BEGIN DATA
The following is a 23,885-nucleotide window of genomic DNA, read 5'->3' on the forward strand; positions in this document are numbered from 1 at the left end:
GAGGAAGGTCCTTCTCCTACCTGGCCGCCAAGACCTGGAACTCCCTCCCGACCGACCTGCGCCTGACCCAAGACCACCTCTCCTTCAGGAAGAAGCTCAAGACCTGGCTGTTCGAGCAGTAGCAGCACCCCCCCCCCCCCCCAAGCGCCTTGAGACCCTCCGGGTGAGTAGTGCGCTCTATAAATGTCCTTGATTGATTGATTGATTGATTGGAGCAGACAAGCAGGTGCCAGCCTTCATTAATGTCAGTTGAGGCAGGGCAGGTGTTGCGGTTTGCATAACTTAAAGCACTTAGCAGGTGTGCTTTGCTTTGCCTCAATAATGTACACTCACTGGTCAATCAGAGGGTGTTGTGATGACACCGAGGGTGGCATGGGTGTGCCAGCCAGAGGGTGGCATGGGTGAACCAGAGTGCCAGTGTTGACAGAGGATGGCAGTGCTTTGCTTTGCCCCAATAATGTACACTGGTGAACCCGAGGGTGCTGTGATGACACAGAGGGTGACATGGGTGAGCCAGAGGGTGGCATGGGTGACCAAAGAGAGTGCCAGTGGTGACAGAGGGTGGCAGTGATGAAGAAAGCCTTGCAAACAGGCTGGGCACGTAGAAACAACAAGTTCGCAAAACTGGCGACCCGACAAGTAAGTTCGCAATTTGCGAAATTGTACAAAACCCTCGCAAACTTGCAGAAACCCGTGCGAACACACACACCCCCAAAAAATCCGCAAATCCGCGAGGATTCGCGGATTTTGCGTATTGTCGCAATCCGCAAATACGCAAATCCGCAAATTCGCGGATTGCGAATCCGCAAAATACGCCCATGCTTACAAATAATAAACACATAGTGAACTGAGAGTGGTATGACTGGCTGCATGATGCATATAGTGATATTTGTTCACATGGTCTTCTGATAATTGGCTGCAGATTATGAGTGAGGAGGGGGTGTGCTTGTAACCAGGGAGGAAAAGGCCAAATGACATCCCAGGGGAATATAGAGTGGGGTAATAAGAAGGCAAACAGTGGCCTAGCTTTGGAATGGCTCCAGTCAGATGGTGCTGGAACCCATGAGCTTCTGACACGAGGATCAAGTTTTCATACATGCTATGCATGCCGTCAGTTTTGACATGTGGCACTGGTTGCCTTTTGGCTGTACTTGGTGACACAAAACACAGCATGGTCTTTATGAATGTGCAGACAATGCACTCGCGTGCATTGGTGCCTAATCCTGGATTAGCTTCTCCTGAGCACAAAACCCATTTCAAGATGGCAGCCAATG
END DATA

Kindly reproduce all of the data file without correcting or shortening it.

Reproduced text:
The following is a 23,885-nucleotide window of genomic DNA, read 5'->3' on the forward strand; positions in this document are numbered from 1 at the left end:
GAGGAAGGTCCTTCTCCTACCTGGCCGCCAAGACCTGGAACTCCCTCCCGACCGACCTGCGCCTGACCCAAGACCACCTCTCCTTCAGGAAGAAGCTCAAGACCTGGCTGTTCGAGCAGTAGCAGCACCCCCCCCCCCCCCCAAGCGCCTTGAGACCCTCCGGGTGAGTAGTGCGCTCTATAAATGTCCTTGATTGATTGATTGATTGATTGGAGCAGACAAGCAGGTGCCAGCCTTCATTAATGTCAGTTGAGGCAGGGCAGGTGTTGCGGTTTGCATAACTTAAAGCACTTAGCAGGTGTGCTTTGCTTTGCCTCAATAATGTACACTCACTGGTCAATCAGAGGGTGTTGTGATGACACCGAGGGTGGCATGGGTGTGCCAGCCAGAGGGTGGCATGGGTGAACCAGAGTGCCAGTGTTGACAGAGGATGGCAGTGCTTTGCTTTGCCCCAATAATGTACACTGGTGAACCCGAGGGTGCTGTGATGACACAGAGGGTGACATGGGTGAGCCAGAGGGTGGCATGGGTGACCAAAGAGAGTGCCAGTGGTGACAGAGGGTGGCAGTGATGAAGAAAGCCTTGCAAACAGGCTGGGCACGTAGAAACAACAAGTTCGCAAAACTGGCGACCCGACAAGTAAGTTCGCAATTTGCGAAATTGTACAAAACCCTCGCAAACTTGCAGAAACCCGTGCGAACACACACACCCCCAAAAAATCCGCAAATCCGCGAGGATTCGCGGATTTTGCGTATTGTCGCAATCCGCAAATACGCAAATCCGCAAATTCGCGGATTGCGAATCCGCAAAATACGCCCATGCTTACAAATAATAAACACATAGTGAACTGAGAGTGGTATGACTGGCTGCATGATGCATATAGTGATATTTGTTCACATGGTCTTCTGATAATTGGCTGCAGATTATGAGTGAGGAGGGGGTGTGCTTGTAACCAGGGAGGAAAAGGCCAAATGACATCCCAGGGGAATATAGAGTGGGGTAATAAGAAGGCAAACAGTGGCCTAGCTTTGGAATGGCTCCAGTCAGATGGTGCTGGAACCCATGAGCTTCTGACACGAGGATCAAGTTTTCATACATGCTATGCATGCCGTCAGTTTTGACATGTGGCACTGGTTGCCTTTTGGCTGTACTTGGTGACACAAAACACAGCATGGTCTTTATGAATGTGCAGACAATGCACTCGCGTGCATTGGTGCCTAATCCTGGATTAGCTTCTCCTGAGCACAAAACCCATTTCAAGATGGCAGCCAATG